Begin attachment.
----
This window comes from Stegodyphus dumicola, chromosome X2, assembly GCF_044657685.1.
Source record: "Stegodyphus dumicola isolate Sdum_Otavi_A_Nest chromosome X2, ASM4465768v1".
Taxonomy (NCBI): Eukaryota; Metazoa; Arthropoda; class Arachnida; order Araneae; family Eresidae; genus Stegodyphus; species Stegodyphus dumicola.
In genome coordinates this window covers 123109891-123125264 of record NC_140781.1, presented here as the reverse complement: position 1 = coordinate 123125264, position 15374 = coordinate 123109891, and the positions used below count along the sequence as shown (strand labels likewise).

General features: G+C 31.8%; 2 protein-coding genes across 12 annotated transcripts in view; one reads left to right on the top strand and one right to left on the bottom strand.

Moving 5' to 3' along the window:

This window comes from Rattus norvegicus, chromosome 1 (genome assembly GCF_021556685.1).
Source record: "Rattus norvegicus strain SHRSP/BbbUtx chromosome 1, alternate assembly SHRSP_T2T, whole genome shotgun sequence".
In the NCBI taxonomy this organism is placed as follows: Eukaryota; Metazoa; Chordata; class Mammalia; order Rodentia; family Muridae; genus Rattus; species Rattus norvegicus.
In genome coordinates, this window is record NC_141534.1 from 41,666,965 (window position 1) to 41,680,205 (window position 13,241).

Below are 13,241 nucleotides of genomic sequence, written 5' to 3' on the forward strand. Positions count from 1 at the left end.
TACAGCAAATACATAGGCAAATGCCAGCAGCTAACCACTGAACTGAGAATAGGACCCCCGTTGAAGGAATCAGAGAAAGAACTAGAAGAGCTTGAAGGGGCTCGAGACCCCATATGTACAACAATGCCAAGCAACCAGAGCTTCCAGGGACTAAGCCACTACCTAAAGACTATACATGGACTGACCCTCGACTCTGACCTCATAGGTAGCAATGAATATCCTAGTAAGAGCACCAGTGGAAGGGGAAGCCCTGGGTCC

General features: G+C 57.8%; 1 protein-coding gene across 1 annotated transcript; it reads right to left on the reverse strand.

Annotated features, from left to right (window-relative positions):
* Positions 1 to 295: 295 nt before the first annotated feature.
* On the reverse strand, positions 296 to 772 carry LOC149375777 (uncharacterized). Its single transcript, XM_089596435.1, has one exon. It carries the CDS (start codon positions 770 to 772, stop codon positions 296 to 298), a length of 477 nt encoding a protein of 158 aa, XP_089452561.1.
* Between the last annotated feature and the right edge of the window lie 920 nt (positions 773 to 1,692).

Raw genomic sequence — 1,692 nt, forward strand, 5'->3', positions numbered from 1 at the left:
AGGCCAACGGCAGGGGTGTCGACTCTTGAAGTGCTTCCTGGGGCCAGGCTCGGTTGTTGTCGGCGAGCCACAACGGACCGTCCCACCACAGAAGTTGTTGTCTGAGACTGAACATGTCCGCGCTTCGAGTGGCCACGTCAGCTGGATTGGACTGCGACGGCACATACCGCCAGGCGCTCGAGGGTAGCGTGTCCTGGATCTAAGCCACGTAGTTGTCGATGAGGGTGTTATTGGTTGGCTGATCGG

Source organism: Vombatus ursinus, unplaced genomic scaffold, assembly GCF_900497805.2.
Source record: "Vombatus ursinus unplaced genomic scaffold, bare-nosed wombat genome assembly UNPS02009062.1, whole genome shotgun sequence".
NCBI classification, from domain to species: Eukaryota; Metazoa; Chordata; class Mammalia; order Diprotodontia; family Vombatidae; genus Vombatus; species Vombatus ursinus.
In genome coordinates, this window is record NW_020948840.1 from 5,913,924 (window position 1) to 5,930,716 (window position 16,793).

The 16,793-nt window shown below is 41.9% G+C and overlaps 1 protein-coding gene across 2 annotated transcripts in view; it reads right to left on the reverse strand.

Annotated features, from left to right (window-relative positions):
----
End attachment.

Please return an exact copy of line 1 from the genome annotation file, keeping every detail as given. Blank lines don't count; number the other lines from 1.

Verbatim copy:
This window comes from Stegodyphus dumicola, chromosome X2, assembly GCF_044657685.1.